stly, degree of privacy’ that the Founders enshrined in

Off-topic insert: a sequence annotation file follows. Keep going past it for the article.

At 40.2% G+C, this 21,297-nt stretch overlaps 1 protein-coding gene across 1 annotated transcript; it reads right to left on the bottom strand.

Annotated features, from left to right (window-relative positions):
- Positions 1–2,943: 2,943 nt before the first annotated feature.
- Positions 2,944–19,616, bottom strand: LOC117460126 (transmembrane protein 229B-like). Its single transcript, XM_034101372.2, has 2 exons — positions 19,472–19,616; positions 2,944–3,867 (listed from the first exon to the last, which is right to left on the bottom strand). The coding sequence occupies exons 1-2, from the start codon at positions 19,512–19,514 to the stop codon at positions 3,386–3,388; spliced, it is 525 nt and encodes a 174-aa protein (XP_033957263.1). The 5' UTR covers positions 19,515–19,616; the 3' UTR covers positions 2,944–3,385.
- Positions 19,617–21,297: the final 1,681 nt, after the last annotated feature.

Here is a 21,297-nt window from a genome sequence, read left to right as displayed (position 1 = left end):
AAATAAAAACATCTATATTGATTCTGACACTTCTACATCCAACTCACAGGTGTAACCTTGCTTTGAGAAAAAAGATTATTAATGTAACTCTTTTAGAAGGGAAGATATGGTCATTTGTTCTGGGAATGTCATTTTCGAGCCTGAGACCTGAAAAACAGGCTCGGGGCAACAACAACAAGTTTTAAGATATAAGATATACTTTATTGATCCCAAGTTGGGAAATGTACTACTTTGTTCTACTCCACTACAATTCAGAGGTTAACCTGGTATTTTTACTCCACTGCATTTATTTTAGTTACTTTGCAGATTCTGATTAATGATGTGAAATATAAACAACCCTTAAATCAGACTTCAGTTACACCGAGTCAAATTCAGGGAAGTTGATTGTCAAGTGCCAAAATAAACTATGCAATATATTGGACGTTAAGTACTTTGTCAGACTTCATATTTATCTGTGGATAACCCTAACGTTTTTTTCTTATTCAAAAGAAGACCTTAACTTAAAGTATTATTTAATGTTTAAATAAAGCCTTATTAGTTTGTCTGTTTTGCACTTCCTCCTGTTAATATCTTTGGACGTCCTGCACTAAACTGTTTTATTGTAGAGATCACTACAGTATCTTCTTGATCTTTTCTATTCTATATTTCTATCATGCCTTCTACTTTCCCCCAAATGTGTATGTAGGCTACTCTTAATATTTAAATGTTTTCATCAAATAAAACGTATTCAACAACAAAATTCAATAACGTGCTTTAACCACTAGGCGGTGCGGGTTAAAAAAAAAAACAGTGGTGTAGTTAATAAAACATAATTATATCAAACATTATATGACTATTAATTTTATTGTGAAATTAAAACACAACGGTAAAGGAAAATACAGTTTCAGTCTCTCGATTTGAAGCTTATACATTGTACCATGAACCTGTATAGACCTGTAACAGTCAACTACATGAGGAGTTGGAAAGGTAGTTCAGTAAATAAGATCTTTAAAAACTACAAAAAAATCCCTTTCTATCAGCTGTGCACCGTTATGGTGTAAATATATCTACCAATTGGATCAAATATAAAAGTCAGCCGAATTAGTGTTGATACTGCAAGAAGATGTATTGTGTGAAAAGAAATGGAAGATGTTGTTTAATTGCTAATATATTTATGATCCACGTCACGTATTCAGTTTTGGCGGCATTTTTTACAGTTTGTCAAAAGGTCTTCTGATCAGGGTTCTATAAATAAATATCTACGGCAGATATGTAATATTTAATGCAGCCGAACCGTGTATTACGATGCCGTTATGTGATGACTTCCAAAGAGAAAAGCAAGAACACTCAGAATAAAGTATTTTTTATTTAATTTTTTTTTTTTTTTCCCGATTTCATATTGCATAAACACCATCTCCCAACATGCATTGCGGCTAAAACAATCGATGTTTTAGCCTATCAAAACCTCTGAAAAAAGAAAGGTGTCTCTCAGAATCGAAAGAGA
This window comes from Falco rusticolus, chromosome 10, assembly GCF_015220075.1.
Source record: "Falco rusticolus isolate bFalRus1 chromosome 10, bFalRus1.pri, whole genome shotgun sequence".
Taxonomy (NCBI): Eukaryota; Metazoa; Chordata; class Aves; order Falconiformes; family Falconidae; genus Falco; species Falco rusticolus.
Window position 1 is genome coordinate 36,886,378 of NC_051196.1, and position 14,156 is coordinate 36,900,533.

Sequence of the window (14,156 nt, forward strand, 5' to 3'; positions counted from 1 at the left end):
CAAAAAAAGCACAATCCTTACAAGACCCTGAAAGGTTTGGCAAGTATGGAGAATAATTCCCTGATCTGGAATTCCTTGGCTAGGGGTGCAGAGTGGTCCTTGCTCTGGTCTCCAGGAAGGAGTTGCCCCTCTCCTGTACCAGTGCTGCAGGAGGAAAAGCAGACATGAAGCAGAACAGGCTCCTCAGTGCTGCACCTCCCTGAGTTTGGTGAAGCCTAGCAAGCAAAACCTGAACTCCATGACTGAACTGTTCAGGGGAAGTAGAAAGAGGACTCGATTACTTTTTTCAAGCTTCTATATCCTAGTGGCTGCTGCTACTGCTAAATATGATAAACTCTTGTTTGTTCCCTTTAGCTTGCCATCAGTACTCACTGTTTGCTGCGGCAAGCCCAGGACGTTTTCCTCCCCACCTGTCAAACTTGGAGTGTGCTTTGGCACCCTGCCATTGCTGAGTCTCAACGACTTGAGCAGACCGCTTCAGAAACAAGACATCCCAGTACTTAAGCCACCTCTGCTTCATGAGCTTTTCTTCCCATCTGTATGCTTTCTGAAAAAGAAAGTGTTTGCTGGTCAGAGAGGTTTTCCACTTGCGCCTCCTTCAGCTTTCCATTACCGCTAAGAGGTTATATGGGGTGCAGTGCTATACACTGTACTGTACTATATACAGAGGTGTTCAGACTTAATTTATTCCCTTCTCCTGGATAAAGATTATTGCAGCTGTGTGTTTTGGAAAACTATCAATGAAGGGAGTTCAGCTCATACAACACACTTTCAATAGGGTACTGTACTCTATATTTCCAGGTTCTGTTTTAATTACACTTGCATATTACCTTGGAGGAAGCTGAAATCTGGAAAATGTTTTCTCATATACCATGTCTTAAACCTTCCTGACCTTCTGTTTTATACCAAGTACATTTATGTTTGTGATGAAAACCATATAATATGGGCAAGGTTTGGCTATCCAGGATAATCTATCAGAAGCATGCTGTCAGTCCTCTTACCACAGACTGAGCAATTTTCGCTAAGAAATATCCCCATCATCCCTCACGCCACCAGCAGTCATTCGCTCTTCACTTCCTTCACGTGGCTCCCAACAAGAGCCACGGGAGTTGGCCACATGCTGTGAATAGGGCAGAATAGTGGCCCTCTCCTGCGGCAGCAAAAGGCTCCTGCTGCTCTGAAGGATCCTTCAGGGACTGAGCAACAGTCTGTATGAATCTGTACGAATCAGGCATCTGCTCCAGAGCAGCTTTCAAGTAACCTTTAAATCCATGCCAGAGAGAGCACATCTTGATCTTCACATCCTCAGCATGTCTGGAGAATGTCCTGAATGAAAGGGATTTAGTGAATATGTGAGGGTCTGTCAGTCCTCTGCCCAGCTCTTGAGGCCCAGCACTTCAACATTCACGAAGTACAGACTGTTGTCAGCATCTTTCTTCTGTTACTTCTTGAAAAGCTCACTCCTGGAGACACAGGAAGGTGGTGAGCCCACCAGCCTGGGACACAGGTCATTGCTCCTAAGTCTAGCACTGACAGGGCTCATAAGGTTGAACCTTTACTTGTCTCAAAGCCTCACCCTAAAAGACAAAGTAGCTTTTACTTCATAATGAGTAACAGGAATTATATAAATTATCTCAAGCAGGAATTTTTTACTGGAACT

stly, explicit in the constitution is our imperative right to privacy. The Fourth Amendment to the U.S. Constitution guarantees that “the right of the people to be secure in their persons, houses, papers, and effects, against unreasonable searches and seizures, shall not be violated” (US Const. amend. IV, sec. 1). A federal judge, Richard J. Leon, asserts that “the NSA’s secret phone-snooping program violates Americans’ privacy rights,” in a ruling. His point of view and decision marked the first time a court had ruled against this program on collecting cell phone records. This put him in conflict with the secret court that had approved the collection of cell phone records on many phone calls made in the U.S. But Judge Leon said that James Madison, chief architect of the Bill of Rights, would be “aghast” at this collection of cell phone records by the government. He stated “I cannot imagine a more ‘indiscriminate’ and ‘arbitrary invasion’ than this systematic and high-tech collection and retention of personal data on virtually every single citizen,” in a 68-page opinion. He continues, “Surely, such a program infringes on ‘that degree of privacy’ that the Founders enshrined in the Fourth Amendment.” The fourth amendment’s purpose is to protect us and entitles us to our privacy. The government’s access to Adnan’s call records in “Serial” was the deciding reason that he was ruled guilty for the murder of Hae Min Lee. But, these records may also be the reason he may be wrongfully imprisoned for a crime he did not commit and was an invasion of his privacy. Our phones shouldn’t be searched or be put under surveillance without warrants similar to those of house searches. Like Judge Leon pointed out, this operation violated the degree of privacy the Founders had put into place. The fourth amendment states that unreasonable searches shall not be conducted and surveillance over phones violates this assertion and as “the people” security is our birthright.